Great Artists - Ghiberti (GHEE-BAIR-TEE)
Lorenzo Ghiberti was a sculptor who had been trained as a goldsmith. This week students will create a relief panel similar to Ghiberti's style. Tutors will have three options this week.
Option 1: Tutors or students will create a picture or shape on chipboard using a hot glue gun. The glue dries quickly and the students will take heavy duty aluminum foil and press it over the glue shape. Once the aluminum foil is in place, students will secure it with tape or glue to the back of the chipboard. Black tempura paint (thinned with water) will be placed over the foil. Once the paint dries, steel wool will be used to scratch the paint off the raised surfaces of the sculpture while leaving black paint in the low spots (cracks and crevaces) to create contrast.
Option 2: Tutors or students will create a picture or shape on chipboard using air dry modeling clay. Follow the remaining steps as in option 1.
Option 3: Follow option 1 or option 2 to create sculptor covered with foil. Instead of painting with black tempura paint, the sculpture will be taken outside to coat with a layer of gold spray paint.
Sample from Tutor Meeting. Completed with hot glue design, covered with foil, black tempura paint and steel wool method.
Option 2, 3 with clay instead of glue
Sample completed by Nancy Kubeck.
Option 2, 3
Experiment #125 - Spoon Pen
Purpose: To demonstrate a mineral streak test.
Materials: metal spoon (stainless steel)
unglazed porcelain tile
Procedure: Rub the handle of the spoon across the back of the porcelain tile.
Results: The spoon makes a dark grey mark on the white tile.
Why? A streak test is made by rubbing a mineral sample across a piece of unglazed porcelain. The color streak made is the same as the color of the powdered mineral. Grinding the spoon into powder would produce the same dark grey color as is seen on the porcelain streak plate. The color of the streak made by a mineral can be an important clue in identifying the mineral.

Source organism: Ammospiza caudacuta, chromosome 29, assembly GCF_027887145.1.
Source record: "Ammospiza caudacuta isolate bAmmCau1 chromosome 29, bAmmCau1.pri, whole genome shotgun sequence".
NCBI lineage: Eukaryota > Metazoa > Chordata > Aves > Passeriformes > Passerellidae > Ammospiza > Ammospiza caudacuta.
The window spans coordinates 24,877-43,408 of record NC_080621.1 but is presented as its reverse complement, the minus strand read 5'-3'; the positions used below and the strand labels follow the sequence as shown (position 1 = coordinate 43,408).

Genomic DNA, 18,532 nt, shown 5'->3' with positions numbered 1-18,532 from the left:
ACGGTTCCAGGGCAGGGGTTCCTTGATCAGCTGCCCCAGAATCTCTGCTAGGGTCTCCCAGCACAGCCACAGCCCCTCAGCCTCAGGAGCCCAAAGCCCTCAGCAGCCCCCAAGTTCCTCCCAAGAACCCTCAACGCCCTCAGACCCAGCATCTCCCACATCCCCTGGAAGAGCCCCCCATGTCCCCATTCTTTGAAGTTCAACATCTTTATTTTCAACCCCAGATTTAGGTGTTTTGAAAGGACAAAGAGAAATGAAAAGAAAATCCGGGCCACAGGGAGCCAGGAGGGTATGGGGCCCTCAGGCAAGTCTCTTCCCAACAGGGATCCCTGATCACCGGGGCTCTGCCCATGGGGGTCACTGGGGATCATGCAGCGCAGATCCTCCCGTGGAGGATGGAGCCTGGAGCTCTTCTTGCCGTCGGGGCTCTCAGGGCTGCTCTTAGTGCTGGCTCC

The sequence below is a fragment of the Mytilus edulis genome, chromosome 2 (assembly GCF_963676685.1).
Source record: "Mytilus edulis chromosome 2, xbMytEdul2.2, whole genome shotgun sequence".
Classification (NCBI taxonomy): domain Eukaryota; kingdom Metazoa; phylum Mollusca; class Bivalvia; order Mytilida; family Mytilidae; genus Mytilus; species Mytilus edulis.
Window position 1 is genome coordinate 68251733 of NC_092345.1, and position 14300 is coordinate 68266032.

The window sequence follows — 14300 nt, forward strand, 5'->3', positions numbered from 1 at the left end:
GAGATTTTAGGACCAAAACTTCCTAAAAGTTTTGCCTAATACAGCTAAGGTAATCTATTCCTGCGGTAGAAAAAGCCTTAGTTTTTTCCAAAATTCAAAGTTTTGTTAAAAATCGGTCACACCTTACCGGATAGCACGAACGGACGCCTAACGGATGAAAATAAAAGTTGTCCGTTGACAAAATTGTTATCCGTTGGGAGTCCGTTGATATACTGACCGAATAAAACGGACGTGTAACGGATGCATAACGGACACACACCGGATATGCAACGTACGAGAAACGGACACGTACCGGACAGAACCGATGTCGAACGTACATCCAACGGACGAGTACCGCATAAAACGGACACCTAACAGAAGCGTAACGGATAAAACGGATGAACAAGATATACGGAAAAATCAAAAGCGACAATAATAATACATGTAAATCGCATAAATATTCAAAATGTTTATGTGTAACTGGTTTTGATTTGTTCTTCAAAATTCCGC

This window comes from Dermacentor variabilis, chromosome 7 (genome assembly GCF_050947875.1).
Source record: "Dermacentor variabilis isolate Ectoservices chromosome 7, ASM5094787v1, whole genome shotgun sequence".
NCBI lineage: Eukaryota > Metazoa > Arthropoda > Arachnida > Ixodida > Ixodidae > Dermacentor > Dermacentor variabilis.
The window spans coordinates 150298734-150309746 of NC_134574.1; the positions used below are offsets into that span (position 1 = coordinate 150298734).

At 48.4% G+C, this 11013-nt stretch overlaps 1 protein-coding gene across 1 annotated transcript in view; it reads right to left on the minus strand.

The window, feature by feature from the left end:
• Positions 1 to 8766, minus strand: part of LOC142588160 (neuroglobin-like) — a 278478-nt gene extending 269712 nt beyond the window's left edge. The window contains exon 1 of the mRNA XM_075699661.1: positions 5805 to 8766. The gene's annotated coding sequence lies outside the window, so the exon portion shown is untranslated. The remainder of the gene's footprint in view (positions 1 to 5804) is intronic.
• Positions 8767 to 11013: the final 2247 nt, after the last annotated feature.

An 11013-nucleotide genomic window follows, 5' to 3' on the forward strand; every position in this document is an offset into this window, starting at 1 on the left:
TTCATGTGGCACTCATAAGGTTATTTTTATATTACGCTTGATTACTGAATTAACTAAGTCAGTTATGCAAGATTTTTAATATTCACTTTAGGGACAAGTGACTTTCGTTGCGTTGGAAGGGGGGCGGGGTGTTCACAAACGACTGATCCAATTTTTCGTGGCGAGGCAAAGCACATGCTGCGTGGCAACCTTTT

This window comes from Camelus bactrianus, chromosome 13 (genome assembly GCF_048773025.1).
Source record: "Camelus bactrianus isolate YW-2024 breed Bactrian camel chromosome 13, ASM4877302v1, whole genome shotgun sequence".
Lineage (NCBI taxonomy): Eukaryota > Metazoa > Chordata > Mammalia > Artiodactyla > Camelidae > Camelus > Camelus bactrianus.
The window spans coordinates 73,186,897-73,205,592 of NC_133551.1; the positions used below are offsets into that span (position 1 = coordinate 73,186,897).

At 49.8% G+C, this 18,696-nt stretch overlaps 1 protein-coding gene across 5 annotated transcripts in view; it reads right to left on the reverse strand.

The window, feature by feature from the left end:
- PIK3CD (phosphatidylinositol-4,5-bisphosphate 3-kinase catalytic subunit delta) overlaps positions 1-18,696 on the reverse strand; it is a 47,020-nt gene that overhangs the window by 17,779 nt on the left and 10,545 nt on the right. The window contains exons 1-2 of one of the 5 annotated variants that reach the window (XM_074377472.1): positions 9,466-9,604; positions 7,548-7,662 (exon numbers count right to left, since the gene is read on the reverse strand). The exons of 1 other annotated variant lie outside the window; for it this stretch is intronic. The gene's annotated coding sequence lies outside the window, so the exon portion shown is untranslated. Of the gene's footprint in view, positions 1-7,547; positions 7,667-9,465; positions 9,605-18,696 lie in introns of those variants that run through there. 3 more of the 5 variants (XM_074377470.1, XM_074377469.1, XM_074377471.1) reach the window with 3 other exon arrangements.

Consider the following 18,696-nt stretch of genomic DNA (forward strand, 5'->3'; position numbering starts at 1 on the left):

Experiment # 126 - Sampler
Purpose: To demonstrate core sampling.
Materials: 3 different colors of modeling clay
Procedure: Each student will have a 1 inch piece of clay made of three layers of different colored clay. Students will push a straw into the clay. To collect a "core sample" pull the tube out of the clay. Each tutor will use the fingernail scissors to cut at least one of the straws to show the 3 different layers.
Results: The straw cuts a cylinder-shaped sample from the layered stack of clay.
Why? As the straw cuts through the clay, the clay is pushed up inside the hollow tube. The captured clay is called a core sample, and it reveals what materials are layered inside the block of clay. Coring devises made of metal are used to cut through layers of soil just as the layers of clay were cut. The metal core sampler has a plunger that pushes the soil out so that it can be studied.
Tutor Meeting for Weeks 18-24
Saturday, Feb. 27th, 9:30am
RSVPs are enabled for this event.